Since the fall of the Soviet Union, the United States has been the only remaining superpower. Why, then, has this country not led a major diplomatic effort toward disarmament, peacemaking, and sustainable development in the Middle East, Africa, Asia, the former Soviet Union, and elsewhere? Would this not create a far more secure world? Why do we continue developing increasingly accurate and usable first-strike nuclear weapons, and why are our nuclear weapons still on high alert? Why are we selling advanced war-fighting weapons on the open market and opposing treaties that limit the global arms trade? Why are we launching drone attacks that kill civilians, fuel hatred, and provide a recruiting tool for terrorists? Why not instead institute a Global Marshall Plan to alleviate suffering and create international goodwill? Such a policy would go a long way toward creating security for the United States and for the world.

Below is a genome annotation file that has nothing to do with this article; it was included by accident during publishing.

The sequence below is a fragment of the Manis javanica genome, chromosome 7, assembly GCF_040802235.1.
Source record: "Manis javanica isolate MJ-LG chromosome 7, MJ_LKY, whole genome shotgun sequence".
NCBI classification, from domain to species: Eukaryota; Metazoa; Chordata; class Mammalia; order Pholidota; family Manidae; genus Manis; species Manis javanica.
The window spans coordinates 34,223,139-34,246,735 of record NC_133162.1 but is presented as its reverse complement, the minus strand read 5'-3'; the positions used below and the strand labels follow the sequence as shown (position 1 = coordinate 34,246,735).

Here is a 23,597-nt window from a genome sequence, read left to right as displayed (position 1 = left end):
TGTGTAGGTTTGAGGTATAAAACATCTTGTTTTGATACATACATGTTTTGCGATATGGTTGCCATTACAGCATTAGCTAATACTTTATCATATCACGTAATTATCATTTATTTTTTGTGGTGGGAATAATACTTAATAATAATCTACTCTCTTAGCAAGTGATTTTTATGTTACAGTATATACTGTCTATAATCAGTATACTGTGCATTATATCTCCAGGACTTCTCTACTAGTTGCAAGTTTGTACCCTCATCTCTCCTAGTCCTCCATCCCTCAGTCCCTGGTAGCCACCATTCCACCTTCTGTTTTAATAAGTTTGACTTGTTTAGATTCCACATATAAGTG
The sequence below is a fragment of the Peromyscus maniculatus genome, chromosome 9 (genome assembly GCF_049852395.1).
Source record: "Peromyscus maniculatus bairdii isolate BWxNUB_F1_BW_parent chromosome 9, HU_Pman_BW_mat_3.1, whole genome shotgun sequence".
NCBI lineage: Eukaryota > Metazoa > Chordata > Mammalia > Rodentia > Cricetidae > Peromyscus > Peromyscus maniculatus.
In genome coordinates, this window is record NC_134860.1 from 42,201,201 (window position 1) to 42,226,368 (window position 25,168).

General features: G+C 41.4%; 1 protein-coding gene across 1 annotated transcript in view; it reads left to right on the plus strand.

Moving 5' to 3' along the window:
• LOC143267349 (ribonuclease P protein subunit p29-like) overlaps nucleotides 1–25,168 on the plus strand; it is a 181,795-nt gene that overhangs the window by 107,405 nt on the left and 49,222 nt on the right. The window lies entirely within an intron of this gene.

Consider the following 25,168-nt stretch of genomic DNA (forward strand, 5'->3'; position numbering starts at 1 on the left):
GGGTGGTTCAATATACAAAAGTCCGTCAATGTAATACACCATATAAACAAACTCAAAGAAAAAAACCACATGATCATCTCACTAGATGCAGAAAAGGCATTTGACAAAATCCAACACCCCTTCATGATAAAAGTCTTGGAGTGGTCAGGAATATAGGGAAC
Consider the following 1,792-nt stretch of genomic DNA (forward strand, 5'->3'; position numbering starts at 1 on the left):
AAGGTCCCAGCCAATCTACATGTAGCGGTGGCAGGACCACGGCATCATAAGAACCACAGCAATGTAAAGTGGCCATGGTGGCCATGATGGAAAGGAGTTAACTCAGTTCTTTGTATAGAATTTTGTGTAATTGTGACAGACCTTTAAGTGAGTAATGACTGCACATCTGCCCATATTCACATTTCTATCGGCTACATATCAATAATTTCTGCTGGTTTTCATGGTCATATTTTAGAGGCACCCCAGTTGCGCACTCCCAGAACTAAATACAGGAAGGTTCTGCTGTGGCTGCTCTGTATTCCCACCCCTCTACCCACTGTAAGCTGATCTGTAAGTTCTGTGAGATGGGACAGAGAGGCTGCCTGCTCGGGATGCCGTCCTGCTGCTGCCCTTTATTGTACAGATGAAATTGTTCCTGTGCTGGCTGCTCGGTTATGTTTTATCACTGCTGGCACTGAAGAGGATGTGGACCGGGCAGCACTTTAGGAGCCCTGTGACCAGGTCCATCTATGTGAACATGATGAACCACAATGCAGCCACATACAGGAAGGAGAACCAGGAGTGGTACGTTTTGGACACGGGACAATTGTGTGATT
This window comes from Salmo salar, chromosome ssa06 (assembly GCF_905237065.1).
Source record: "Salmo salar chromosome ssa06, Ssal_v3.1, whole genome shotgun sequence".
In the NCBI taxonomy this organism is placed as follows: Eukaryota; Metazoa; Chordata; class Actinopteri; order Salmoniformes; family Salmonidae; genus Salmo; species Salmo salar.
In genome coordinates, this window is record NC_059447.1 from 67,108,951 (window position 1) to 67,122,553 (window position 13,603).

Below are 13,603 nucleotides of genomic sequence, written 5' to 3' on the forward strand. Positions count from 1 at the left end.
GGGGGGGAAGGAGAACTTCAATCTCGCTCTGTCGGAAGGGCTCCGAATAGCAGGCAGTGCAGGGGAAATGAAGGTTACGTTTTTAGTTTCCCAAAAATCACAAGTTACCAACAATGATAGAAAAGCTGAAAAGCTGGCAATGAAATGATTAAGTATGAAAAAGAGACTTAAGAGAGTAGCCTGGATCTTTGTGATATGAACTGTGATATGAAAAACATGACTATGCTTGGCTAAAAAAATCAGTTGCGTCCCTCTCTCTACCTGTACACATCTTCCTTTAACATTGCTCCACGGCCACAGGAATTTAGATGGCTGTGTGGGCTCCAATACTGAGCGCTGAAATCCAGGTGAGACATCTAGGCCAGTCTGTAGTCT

It’s time for a renewal of the peace movement! I hope that the many people who are actively resisting the harms caused by the Trump Administration will include the challenging work of peacemaking as a priority. This is certainly a practical issue, for the sake of the world, but it is also a spiritual issue. I am complicit if I don’t speak out and take action to resist the violent, unjust, and yes, sinful actions of my government. God weeps at the harm we do and prepare for each other. “It’s a sin to build a nuclear weapon.” Another world is possible.